Middletown: A Diploma that Guarantees Success After Graduation
MIDDLETOWN—Middletown’s Board of Education has set high goals for the school district. The Board of Education instituted Project 20/20 with ten goals to reach by 2020. The goal to guarantee the diplomas of graduates, or send them back to school, is at the top of the list.
A fourth floor at the high school is under construction to support the effort. The former technology wing is also getting a facelift. The renovations are expected to be completed by September 2017.
The new rooms will create a new environment. There will be no study halls. “What we really are going to be doing is giving kids experiences working in groups on projects,” said Dr. Kenneth Eastwood, superintendent of the Enlarged City School District of Middletown.
Richard Del Moro, assistant superintendent for instruction, said the goal is to prepare graduates for entry level positions, be it for college, at a company, or in the military.
Ready for College, Career, and Life
Eastwood’s goal, and that of the school board, is to prepare students to be life ready after graduation. To be able to read a work manual or a college text is required.
Technology is a big part of the project. Middletown schools make use of technology in the learning environment. Eastwood said students from seventh through twelfth grade have take-home mobile devices.
About 100 credit hours of college courses are taught by high school teachers who are adjuncts to universities. The classes are free to students. The school recently introduced a biomedical program from Stevenson University. Students can take courses from Rochester Institute of Technology or Syracuse University.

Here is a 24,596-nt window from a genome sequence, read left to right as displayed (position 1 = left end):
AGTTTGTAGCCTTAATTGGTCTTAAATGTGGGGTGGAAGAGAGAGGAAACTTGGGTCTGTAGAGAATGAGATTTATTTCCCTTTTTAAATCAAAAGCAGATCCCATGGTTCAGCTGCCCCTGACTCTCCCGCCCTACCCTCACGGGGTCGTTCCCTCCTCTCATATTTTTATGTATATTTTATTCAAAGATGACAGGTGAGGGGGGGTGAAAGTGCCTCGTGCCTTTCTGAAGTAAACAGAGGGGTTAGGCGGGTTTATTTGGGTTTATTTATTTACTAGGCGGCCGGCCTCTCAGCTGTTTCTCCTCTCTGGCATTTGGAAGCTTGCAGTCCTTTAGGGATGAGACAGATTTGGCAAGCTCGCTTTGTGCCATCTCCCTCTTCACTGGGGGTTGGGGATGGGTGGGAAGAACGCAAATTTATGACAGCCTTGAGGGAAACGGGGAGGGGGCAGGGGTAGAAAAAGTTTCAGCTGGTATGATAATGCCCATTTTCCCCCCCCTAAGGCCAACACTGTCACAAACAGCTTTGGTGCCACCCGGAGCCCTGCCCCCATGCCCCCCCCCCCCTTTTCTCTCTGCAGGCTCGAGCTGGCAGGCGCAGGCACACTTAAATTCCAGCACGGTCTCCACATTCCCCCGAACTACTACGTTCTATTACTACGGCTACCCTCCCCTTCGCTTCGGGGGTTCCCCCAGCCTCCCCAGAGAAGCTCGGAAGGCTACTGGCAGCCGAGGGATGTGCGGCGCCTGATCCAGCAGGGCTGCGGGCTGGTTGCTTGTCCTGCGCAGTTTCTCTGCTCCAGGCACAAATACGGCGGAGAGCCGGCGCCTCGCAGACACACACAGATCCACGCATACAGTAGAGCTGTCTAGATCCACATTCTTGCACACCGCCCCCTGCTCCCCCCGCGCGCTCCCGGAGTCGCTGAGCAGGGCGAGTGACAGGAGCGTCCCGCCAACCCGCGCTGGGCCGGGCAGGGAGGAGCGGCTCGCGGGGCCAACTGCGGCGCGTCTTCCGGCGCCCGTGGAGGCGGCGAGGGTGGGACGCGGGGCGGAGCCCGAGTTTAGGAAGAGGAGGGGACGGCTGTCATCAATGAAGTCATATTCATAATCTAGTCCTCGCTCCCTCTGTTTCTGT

Literacy in the military in some cases can be more of a challenge than in college. “If you look at the texts that military folks have to read and work with, these are significantly more difficult relative to reading and understanding,” Eastwood said.
Military recruits need to understand a manual to operate a piece of expensive military equipment. Even more crucial, they need to comprehend the troubleshooting section when things go wrong.
Eastwood wants students to be lifelong learners and the 2020 guarantee is a first step. Students learn at a personalized, independent pace, and learn how to work in a group.
“Life-ready employees can tackle virtually anything in any way with a group of other people. That’s really what business is looking for and that’s what we are guaranteeing,” Eastwood said.
Del Moro said that, whether it’s English in ninth grade or an elective in twelfth grade, it’s not just rote learning. “Teachers are trained to present subjects as skills for life,” he said.
Del Moro said the skills they teach are marketable in terms of the adaptability and flexibility that employers and recruiters are looking for.
Students would have to be what Eastwood refers to as “computationally literate”—to do simple problem solving, such as how to measure the height, width, and depth of a carton and make changes to those dimensions as needed.